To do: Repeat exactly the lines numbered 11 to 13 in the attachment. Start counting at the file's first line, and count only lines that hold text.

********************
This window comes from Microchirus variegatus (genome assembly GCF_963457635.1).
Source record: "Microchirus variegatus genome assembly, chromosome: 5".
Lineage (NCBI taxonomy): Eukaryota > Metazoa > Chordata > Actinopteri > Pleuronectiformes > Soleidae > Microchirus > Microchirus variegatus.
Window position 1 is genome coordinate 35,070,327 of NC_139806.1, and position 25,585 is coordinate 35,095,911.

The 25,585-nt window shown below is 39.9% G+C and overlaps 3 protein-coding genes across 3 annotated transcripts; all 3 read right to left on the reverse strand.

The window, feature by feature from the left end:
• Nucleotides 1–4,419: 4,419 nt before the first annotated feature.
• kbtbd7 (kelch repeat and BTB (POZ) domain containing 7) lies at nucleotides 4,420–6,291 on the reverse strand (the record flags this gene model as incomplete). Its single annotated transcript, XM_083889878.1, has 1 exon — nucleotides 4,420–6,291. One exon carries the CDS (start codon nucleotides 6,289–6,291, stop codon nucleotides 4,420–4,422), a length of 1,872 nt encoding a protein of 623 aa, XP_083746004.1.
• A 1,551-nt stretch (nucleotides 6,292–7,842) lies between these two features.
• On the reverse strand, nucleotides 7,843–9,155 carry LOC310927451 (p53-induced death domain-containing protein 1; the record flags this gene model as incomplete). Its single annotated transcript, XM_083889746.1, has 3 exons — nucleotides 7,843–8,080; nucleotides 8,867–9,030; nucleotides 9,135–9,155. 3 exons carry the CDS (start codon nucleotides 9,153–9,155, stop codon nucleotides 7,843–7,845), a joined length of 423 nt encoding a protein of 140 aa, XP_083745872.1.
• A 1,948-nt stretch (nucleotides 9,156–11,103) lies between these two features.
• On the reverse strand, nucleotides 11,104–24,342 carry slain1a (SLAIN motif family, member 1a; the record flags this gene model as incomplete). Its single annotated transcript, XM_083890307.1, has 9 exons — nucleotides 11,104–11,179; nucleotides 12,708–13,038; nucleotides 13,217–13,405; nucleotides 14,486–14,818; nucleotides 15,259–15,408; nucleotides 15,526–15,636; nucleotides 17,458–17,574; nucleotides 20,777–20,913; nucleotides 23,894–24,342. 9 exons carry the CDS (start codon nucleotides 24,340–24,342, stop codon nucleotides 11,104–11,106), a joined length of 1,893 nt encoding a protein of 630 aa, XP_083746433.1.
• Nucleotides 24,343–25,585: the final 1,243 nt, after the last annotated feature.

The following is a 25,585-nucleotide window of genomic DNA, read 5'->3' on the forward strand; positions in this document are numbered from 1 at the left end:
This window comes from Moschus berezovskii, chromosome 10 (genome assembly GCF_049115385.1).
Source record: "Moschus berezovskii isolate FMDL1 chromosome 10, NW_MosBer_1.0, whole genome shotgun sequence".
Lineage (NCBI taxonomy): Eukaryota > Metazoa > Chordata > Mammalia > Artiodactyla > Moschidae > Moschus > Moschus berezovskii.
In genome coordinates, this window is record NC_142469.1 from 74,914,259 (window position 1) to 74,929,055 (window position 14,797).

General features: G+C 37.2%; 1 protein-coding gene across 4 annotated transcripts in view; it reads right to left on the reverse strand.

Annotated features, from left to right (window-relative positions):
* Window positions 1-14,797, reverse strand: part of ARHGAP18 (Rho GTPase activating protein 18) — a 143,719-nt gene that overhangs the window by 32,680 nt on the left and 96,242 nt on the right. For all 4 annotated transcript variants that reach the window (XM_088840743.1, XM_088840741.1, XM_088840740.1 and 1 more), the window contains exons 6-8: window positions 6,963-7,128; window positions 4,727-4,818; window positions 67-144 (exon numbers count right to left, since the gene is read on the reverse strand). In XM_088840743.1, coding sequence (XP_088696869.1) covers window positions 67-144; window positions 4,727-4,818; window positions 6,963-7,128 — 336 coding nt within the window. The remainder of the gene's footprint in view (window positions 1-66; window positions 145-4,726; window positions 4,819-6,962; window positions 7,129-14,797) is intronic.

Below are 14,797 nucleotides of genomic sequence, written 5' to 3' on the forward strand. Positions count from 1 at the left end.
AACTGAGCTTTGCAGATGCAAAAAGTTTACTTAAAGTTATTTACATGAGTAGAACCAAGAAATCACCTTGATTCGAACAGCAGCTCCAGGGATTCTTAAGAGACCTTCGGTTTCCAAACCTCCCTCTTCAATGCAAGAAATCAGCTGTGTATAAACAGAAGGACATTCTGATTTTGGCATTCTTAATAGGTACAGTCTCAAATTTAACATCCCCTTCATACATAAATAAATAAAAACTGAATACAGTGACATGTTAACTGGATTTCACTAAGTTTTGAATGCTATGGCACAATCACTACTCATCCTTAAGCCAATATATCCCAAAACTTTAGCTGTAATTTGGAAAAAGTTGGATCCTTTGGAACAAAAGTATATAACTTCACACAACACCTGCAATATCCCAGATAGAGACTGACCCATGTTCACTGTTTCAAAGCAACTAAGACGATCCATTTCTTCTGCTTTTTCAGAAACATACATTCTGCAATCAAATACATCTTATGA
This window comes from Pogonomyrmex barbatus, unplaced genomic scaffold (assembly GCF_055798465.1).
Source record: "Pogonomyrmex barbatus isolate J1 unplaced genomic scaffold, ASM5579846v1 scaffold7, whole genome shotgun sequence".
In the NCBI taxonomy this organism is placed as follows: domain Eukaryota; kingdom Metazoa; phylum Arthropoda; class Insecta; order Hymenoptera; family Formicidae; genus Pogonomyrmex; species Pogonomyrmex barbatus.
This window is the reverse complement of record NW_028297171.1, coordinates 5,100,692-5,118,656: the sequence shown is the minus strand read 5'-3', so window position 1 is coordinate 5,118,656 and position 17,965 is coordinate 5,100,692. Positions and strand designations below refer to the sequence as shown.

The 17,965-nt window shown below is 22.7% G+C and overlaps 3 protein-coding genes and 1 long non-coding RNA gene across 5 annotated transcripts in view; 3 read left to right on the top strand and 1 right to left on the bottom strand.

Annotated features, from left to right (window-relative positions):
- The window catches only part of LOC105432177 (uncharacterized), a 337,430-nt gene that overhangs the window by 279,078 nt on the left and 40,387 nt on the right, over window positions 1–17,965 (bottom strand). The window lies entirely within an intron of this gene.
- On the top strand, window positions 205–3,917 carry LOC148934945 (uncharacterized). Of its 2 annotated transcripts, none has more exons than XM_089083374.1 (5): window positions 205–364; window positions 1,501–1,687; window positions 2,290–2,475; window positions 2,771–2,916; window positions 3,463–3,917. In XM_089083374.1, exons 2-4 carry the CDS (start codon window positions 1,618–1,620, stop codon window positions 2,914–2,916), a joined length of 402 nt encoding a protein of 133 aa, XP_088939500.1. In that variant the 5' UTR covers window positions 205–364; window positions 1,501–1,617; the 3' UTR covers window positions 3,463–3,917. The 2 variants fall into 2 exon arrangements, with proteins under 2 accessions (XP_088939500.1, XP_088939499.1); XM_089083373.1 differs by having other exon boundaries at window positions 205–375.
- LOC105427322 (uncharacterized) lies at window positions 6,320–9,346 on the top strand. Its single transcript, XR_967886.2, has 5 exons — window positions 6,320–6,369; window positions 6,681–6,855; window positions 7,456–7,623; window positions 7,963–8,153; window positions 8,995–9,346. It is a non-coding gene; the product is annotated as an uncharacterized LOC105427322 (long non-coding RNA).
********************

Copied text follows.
• A 1,948-nt stretch (nucleotides 9,156–11,103) lies between these two features.
• On the reverse strand, nucleotides 11,104–24,342 carry slain1a (SLAIN motif family, member 1a; the record flags this gene model as incomplete). Its single annotated transcript, XM_083890307.1, has 9 exons — nucleotides 11,104–11,179; nucleotides 12,708–13,038; nucleotides 13,217–13,405; nucleotides 14,486–14,818; nucleotides 15,259–15,408; nucleotides 15,526–15,636; nucleotides 17,458–17,574; nucleotides 20,777–20,913; nucleotides 23,894–24,342. 9 exons carry the CDS (start codon nucleotides 24,340–24,342, stop codon nucleotides 11,104–11,106), a joined length of 1,893 nt encoding a protein of 630 aa, XP_083746433.1.
• Nucleotides 24,343–25,585: the final 1,243 nt, after the last annotated feature.